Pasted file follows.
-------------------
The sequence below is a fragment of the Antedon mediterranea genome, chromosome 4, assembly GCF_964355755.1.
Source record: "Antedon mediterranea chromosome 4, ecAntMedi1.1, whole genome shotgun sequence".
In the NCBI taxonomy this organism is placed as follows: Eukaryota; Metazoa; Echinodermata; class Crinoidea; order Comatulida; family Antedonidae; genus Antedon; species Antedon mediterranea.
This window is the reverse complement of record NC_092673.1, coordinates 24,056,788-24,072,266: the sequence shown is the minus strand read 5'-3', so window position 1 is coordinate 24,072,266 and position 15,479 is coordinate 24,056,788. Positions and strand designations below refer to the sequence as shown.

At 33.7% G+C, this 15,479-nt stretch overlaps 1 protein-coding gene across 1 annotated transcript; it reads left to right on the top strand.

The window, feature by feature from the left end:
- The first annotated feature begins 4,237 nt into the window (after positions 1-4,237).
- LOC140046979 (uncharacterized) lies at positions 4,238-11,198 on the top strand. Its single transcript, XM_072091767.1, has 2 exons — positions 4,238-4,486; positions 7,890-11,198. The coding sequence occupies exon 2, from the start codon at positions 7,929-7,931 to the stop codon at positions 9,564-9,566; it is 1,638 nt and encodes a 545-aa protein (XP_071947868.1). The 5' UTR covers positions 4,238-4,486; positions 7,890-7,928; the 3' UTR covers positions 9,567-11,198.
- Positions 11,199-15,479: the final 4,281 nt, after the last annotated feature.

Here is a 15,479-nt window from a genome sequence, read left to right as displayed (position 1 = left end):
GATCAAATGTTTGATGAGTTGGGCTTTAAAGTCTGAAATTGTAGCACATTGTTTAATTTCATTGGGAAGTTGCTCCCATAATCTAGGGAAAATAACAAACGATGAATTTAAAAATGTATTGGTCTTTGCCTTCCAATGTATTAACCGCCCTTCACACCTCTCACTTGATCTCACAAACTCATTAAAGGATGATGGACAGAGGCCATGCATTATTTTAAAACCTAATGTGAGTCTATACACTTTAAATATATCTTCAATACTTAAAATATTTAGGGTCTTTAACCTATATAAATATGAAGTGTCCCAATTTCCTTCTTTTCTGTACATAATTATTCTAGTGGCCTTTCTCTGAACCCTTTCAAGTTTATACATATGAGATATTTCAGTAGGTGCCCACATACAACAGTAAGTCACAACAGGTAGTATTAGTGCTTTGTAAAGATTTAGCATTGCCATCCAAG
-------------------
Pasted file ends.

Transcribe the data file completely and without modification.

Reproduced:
The sequence below is a fragment of the Antedon mediterranea genome, chromosome 4, assembly GCF_964355755.1.
Source record: "Antedon mediterranea chromosome 4, ecAntMedi1.1, whole genome shotgun sequence".
In the NCBI taxonomy this organism is placed as follows: Eukaryota; Metazoa; Echinodermata; class Crinoidea; order Comatulida; family Antedonidae; genus Antedon; species Antedon mediterranea.
This window is the reverse complement of record NC_092673.1, coordinates 24,056,788-24,072,266: the sequence shown is the minus strand read 5'-3', so window position 1 is coordinate 24,072,266 and position 15,479 is coordinate 24,056,788. Positions and strand designations below refer to the sequence as shown.

At 33.7% G+C, this 15,479-nt stretch overlaps 1 protein-coding gene across 1 annotated transcript; it reads left to right on the top strand.

The window, feature by feature from the left end:
- The first annotated feature begins 4,237 nt into the window (after positions 1-4,237).
- LOC140046979 (uncharacterized) lies at positions 4,238-11,198 on the top strand. Its single transcript, XM_072091767.1, has 2 exons — positions 4,238-4,486; positions 7,890-11,198. The coding sequence occupies exon 2, from the start codon at positions 7,929-7,931 to the stop codon at positions 9,564-9,566; it is 1,638 nt and encodes a 545-aa protein (XP_071947868.1). The 5' UTR covers positions 4,238-4,486; positions 7,890-7,928; the 3' UTR covers positions 9,567-11,198.
- Positions 11,199-15,479: the final 4,281 nt, after the last annotated feature.

Here is a 15,479-nt window from a genome sequence, read left to right as displayed (position 1 = left end):
GATCAAATGTTTGATGAGTTGGGCTTTAAAGTCTGAAATTGTAGCACATTGTTTAATTTCATTGGGAAGTTGCTCCCATAATCTAGGGAAAATAACAAACGATGAATTTAAAAATGTATTGGTCTTTGCCTTCCAATGTATTAACCGCCCTTCACACCTCTCACTTGATCTCACAAACTCATTAAAGGATGATGGACAGAGGCCATGCATTATTTTAAAACCTAATGTGAGTCTATACACTTTAAATATATCTTCAATACTTAAAATATTTAGGGTCTTTAACCTATATAAATATGAAGTGTCCCAATTTCCTTCTTTTCTGTACATAATTATTCTAGTGGCCTTTCTCTGAACCCTTTCAAGTTTATACATATGAGATATTTCAGTAGGTGCCCACATACAACAGTAAGTCACAACAGGTAGTATTAGTGCTTTGTAAAGATTTAGCATTGCCATCCAAG